after their infantry retired from the hill the enemy opened on it from different directions with shell and grape, which they continued at intervals during the day, without doing much injury. Skirmishing was continued quite briskly during the day and night and the next day.
An attempt was made about-o'clock to drive us from the hill. A charge was made and an attempt to cheer by many voices, but the cheer was too feminine and seemed to say, "Men, we don't want to fight you, but would like to frighten you off that hill."
Just before night-fall your order came to intrench the position. Our tools were hurried forward and we were ready to break ground at 10 p.m., and at 1 a.m. I had a continuous line of breastworks in front of my brigade, with the exception of a part of the front of the Sixth Missouri. The alacrity with which the men relinquished the rifle for the spade and then again grasped the rifle when the firing became heavy in front promises well for the future.
My thanks are due to Colonel David Stuart, Fifty-fifth Illinois; Colonel P. E. Bland, Sixth Missouri; Colonel T. Kilby Smith, Fifty-fourth Ohio; Lieutenant. Colonel James Peckham, Eighth Missouri, and Lieutenant. Colonel A. V. Rice, Fifty-seventh Ohio, for the prompt execution of all orders; also to my acting assistant adjutant-general, Lieutenant D. C. Coleman, and my acting aide, Lieutenant Charles Loomis, Fifty-fourth Ohio (who was slightly wounded in the foot), and Captain Bragg, of the Sixth Missouri, for the creditable manner in which he handled his company as skirmishers.
Killed in this affair, none. Wounded: Sixth Missouri, 8-1 mortally, 6 severely, and 1 slightly; Eighth Missouri, 2 severely. Total, 10.
[Your obedient servant,
MORGAN L. SMITH,]
Colonel Eighth Missouri Volunteers, Commanding.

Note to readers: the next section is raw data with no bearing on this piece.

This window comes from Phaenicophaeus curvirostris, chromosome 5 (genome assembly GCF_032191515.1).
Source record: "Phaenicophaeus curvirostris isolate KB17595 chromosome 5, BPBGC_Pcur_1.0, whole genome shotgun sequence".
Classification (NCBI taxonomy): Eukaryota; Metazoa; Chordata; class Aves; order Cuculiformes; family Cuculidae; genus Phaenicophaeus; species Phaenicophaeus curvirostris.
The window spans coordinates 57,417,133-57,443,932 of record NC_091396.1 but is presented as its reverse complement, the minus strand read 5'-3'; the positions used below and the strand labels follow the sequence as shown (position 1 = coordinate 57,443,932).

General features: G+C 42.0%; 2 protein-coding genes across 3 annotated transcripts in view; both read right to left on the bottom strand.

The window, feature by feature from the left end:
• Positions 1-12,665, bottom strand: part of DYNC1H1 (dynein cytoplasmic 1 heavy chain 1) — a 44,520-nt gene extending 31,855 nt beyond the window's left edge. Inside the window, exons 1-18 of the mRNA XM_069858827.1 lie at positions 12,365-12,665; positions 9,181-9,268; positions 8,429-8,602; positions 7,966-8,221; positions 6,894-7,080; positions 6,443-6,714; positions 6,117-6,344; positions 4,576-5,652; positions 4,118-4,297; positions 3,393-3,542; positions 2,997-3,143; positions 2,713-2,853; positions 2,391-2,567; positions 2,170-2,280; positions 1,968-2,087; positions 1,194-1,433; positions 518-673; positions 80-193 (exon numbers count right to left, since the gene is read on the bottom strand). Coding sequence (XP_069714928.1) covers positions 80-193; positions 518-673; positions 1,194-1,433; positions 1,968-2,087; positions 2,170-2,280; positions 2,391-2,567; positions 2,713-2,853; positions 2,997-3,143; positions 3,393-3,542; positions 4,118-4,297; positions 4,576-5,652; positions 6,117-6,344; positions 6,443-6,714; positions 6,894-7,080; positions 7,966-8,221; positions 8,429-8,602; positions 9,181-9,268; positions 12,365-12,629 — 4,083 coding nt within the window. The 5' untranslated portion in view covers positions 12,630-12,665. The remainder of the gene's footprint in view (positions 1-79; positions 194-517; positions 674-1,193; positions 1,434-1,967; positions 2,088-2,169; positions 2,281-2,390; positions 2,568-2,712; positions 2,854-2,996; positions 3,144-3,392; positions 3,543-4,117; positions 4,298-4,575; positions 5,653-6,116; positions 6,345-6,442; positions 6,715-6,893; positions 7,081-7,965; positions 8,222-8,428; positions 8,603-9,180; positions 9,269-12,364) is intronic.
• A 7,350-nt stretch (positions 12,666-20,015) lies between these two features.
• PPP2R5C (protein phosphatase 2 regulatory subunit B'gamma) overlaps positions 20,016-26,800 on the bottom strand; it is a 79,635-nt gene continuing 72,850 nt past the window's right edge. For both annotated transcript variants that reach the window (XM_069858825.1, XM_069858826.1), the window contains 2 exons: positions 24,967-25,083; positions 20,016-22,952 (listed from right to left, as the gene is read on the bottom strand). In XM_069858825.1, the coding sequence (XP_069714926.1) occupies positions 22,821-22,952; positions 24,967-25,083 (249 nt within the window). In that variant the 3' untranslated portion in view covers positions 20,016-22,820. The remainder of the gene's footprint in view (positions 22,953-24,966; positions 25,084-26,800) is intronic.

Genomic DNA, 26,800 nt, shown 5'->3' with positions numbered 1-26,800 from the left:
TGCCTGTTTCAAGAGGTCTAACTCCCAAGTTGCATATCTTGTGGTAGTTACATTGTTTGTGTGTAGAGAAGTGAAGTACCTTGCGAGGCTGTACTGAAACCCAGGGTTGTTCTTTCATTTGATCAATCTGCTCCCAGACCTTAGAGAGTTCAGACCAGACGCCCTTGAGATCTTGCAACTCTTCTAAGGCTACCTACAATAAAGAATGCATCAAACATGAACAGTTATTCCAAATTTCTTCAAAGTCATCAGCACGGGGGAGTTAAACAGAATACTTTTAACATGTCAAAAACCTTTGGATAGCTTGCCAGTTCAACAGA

Captain J. H. HAMMOND,
No. 86. Report of Brigadier General Thomas A. Davies, U. S. Army, commanding division, of operations May 30.
HEADQUARTERS SECOND DIVISION, May 30, 1862.
SIR: Corinth having fallen, I have the honor to make the following report of the action of my division, in obedience to the order of Major-General Thomas, commanding the right wing:
My intrenchments being within 1,000 yards of the enemy's main works, General Thomas gave me the order observe their actions, and in case they could be seen, to open fire upon them. My pickets gave information that the enemy had fallen back, and I took a squadron of Illinois cavalry, Captain Hotaling,and made a reconnaissance in my front. I passed into their intrenchments without opposition, and finding nothing but heaps of camp equipage, tents, and the like in every direction within them, ready to burn, I pushed forward to Corinth. Everything was in flames around the depot except the two hotels and the private buildings. I ordered the two telegraph lines passing through the town to be cut, which was done. The depot platform was on fire, which as far as possible was arrested, saving the depot and the